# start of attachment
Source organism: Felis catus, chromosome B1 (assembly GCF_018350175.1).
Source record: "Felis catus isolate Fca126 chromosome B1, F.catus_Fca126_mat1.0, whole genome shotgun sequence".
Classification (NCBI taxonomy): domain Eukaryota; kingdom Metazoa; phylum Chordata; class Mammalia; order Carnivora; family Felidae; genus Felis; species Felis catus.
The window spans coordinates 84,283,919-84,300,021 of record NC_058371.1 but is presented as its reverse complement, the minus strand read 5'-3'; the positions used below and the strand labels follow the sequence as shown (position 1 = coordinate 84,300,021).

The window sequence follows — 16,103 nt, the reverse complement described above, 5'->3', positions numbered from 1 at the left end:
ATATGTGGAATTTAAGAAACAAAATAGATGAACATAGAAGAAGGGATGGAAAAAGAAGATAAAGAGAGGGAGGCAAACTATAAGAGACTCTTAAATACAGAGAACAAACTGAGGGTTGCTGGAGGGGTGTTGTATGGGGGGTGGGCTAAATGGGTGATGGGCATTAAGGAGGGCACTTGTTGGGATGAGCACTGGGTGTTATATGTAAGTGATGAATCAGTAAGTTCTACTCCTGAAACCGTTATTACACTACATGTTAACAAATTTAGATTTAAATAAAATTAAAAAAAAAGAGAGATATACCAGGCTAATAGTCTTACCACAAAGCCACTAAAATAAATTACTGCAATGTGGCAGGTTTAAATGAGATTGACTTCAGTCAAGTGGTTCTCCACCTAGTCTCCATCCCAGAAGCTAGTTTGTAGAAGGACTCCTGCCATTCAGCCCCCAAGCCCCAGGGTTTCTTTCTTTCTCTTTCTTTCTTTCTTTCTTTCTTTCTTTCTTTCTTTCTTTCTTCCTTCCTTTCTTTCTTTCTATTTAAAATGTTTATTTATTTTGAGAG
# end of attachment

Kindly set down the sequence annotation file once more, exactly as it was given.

Source organism: Felis catus, chromosome B1 (assembly GCF_018350175.1).
Source record: "Felis catus isolate Fca126 chromosome B1, F.catus_Fca126_mat1.0, whole genome shotgun sequence".
Classification (NCBI taxonomy): domain Eukaryota; kingdom Metazoa; phylum Chordata; class Mammalia; order Carnivora; family Felidae; genus Felis; species Felis catus.
The window spans coordinates 84,283,919-84,300,021 of record NC_058371.1 but is presented as its reverse complement, the minus strand read 5'-3'; the positions used below and the strand labels follow the sequence as shown (position 1 = coordinate 84,300,021).

The window sequence follows — 16,103 nt, the reverse complement described above, 5'->3', positions numbered from 1 at the left end:
ATATGTGGAATTTAAGAAACAAAATAGATGAACATAGAAGAAGGGATGGAAAAAGAAGATAAAGAGAGGGAGGCAAACTATAAGAGACTCTTAAATACAGAGAACAAACTGAGGGTTGCTGGAGGGGTGTTGTATGGGGGGTGGGCTAAATGGGTGATGGGCATTAAGGAGGGCACTTGTTGGGATGAGCACTGGGTGTTATATGTAAGTGATGAATCAGTAAGTTCTACTCCTGAAACCGTTATTACACTACATGTTAACAAATTTAGATTTAAATAAAATTAAAAAAAAAGAGAGATATACCAGGCTAATAGTCTTACCACAAAGCCACTAAAATAAATTACTGCAATGTGGCAGGTTTAAATGAGATTGACTTCAGTCAAGTGGTTCTCCACCTAGTCTCCATCCCAGAAGCTAGTTTGTAGAAGGACTCCTGCCATTCAGCCCCCAAGCCCCAGGGTTTCTTTCTTTCTCTTTCTTTCTTTCTTTCTTTCTTTCTTTCTTTCTTTCTTTCTTCCTTCCTTTCTTTCTTTCTATTTAAAATGTTTATTTATTTTGAGAG